Decision Making Around Cancer Risk
- Tiffany Seely lost her mother to ovarian cancer then underwent genetic testing that revealed she had a BRCA gene mutation, like her mother, that would increase her risk of ovarian and breast cancer. Seely decided to have a prophylactic [preventative] double mastectomy and oophorectomy (ovary removal surgery) to minimize her cancer risk.
- According to experts, about 10 percent of patients who undergo genetic testing will test positive for the BRCA1 or BRCA2 gene, but an additional 5 to 6 percent will test positive for other genes that can significantly impact your risk for other breast and ovarian cancer as well as other cancers.
- Genetic testing is something to consider if you have a strong family history of certain cancers, and it’s important to discuss options with your doctor.
- Preventative surgeries can take an emotional and physical toll and they aren’t for everyone. Still, you should consult your doctor about cancer-risk minimizing efforts if a genetic mutation puts you at a higher risk for disease.
- Insurance does not always pay for elective procedures to prevent cancer.
“I think my whole life, I’ve done everything to make her proud of me, even though she’s not here on earth with us,” Seely said in an interview with Parade. “But I know she’s with me, and her light shines through me constantly.”Read More
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Dr. Julie Rani Nangia, an assistant professor at Baylor College of Medicine, tells SurvivorNet about 10 percent of patients who undergo genetic testing will test positive for the BRCA1 or BRCA2 gene, but an additional 5 to 6 percent will test positive for other genes that can significantly impact your risk for other breast and ovarian cancer as well as other cancers.
In an interview with Parade, she opened up about her unique connection to cancer and explained why she underwent a prophylactic [preventative] double mastectomy and oophorectomy (ovary removal surgery) to minimize her risk for developing breast and ovarian cancer.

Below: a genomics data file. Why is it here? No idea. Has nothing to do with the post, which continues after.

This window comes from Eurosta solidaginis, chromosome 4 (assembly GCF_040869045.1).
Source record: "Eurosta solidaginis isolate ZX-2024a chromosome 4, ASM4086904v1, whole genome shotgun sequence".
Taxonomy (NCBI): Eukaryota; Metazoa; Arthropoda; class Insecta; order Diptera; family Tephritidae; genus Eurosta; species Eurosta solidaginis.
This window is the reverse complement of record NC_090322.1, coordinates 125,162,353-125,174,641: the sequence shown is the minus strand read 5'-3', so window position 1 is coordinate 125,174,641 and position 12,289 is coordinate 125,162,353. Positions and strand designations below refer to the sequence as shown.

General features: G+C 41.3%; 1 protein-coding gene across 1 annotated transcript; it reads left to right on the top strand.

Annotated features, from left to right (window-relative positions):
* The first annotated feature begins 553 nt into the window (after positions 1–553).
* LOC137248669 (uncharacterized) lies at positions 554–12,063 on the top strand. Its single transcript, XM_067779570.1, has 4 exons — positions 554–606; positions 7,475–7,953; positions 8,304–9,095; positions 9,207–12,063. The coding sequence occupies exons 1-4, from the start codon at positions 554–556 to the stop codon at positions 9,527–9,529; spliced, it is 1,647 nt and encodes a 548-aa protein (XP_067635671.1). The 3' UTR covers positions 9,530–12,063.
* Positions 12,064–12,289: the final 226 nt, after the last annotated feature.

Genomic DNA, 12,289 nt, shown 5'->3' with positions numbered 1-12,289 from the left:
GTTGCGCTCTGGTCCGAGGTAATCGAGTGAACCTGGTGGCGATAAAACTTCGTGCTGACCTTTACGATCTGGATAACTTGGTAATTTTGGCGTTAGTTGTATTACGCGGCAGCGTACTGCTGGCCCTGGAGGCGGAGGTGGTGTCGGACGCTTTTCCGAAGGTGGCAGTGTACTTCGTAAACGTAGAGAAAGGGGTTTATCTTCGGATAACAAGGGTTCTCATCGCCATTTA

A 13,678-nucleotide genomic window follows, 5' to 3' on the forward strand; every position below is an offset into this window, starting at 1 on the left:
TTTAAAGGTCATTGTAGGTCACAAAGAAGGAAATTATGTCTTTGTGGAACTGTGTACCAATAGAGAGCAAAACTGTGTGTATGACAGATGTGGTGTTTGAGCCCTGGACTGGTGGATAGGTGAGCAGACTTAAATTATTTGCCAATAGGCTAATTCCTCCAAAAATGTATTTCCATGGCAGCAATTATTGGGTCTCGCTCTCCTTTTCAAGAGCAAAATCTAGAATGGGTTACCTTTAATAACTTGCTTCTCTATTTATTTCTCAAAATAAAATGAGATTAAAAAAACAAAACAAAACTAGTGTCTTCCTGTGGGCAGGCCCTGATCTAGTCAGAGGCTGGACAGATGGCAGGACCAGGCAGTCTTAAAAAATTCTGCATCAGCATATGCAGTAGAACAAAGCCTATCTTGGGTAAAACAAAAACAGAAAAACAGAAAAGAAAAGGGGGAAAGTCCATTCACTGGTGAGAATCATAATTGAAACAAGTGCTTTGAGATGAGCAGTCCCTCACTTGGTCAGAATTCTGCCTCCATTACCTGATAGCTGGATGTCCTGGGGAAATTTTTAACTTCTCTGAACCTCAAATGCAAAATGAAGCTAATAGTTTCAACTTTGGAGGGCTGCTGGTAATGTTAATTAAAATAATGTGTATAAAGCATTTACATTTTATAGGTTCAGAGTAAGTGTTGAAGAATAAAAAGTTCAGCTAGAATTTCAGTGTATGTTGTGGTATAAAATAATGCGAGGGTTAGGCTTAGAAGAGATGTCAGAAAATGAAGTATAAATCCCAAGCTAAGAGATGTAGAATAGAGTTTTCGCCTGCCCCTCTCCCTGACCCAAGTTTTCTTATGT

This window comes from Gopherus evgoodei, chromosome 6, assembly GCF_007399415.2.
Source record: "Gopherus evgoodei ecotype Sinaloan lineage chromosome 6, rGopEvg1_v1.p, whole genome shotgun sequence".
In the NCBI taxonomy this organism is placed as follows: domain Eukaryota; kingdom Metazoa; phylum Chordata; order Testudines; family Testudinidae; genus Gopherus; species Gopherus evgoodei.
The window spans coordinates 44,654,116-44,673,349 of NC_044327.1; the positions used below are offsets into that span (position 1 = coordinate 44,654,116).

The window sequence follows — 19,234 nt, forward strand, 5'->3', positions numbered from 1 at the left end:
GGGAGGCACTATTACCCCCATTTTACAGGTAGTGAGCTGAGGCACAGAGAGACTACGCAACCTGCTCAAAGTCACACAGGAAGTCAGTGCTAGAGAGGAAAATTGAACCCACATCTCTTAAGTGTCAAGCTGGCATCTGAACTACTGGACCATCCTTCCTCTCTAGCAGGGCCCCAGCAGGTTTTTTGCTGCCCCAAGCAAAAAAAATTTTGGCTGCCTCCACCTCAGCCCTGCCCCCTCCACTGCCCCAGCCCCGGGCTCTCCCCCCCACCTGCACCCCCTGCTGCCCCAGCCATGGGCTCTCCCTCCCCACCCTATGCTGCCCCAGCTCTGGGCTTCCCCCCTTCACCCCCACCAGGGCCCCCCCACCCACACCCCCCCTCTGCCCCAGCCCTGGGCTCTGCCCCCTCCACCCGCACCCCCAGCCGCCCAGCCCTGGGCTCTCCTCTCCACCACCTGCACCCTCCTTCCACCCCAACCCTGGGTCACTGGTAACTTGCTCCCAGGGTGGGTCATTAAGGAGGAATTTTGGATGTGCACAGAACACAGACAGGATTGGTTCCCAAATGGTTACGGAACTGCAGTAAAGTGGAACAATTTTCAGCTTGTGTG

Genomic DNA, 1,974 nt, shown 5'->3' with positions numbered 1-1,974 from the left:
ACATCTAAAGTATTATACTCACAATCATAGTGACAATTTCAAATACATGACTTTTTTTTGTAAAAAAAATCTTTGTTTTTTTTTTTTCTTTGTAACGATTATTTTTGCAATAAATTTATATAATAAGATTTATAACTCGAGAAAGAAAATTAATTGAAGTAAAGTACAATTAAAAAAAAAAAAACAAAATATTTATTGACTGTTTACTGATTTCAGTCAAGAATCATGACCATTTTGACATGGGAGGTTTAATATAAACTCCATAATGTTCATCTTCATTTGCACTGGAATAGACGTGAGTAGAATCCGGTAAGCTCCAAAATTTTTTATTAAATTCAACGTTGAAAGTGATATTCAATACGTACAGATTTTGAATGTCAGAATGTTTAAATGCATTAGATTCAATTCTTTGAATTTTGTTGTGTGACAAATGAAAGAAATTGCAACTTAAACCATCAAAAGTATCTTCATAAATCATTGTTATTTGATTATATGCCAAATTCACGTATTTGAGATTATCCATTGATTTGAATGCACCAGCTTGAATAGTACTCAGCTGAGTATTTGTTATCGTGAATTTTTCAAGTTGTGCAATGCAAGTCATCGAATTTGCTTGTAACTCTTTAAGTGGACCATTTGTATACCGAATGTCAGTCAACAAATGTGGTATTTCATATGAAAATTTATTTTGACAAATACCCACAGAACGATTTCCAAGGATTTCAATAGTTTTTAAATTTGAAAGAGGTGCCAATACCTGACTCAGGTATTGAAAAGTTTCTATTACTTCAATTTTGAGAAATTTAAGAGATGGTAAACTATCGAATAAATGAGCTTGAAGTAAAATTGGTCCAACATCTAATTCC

“My life has always been about survival,” she said. “My mother died of ovarian cancer, which happened to have come from a genetic pattern called the BRCA gene. And I was one of the youngest people in the U.S. to have a prophylactic double mastectomy and oophorectomy, meaning that I chose preemptively to take everything off and out so that I wouldn’t die at the same age as my mom.”
And sure enough, doctors found DCIS, ductal carcinoma in situ – a non-invasive or pre-invasive type of breast cancer – prior to her mastectomy. Needless to say, she’s grateful that she acted when she did.
“Had I waited until the recommended age they wanted me to start monitoring for breast cancer, I probably would not be sitting here right now,” she said.
Seely says her genetic mutation was a “gift.” A gift that gave her the option to be one step ahead of cancer – something she thinks will translate into her Survivor game play.
“[The BRCA mutation] empowered me to do something proactively instead of reactively, which I also think is something that’s gonna help me in this game, to be proactive and not reactive. See things coming instead of reacting to something that is happening,” she said. “So I took my life into my hands, and thank God I did. My dream was to live past the age of my mother, and I have surpassed her age. I’m what they really call, if you look me up, as a “previvor” because I didn’t have to survive cancer. I “previved” it. So it’s time to be a survivor!”
Understanding Genetic Testing
The most common gene mutations are the BRCA1 (BReast CAncer gene 1) and BRCA2 (BReast CAncer gene 2) mutations. It’s important to note that if a parent carries a BRCA gene mutation, there’s a 50-50 chance you could be carrying it too.
Dr. Ophira Ginsburg, director of the high-risk cancer program at NYU Langone’s Perlmutter Cancer Center, says genetic testing is a good way to fully understand your cancer risk, but its not necessarily needed for everyone.
“Nowadays, you can even self-refer and ask for testing,” she previously told SurvivorNet. “But we encourage only those who have a family history to really get that kind of service if you need it.”
She recommends that people who have family members that were diagnosed with a very rare cancer or have “a strong family history of one or two kinds of cancer, particularly breast and ovarian, but also colon, rectal, uterine, and ovarian cancer” you could benefit from genetic testing. She also said that if you have relative who were diagnosed at an early age, genetic testing could be a good option.
If you do have this family history, Dr. Ginsburg says to inquire about your cancer center’s hereditary cancer program and/or finding a genetic counselor through the National Society of Genetic Counselors (NSGC ) to talk about what kind of genetic testing is right for you.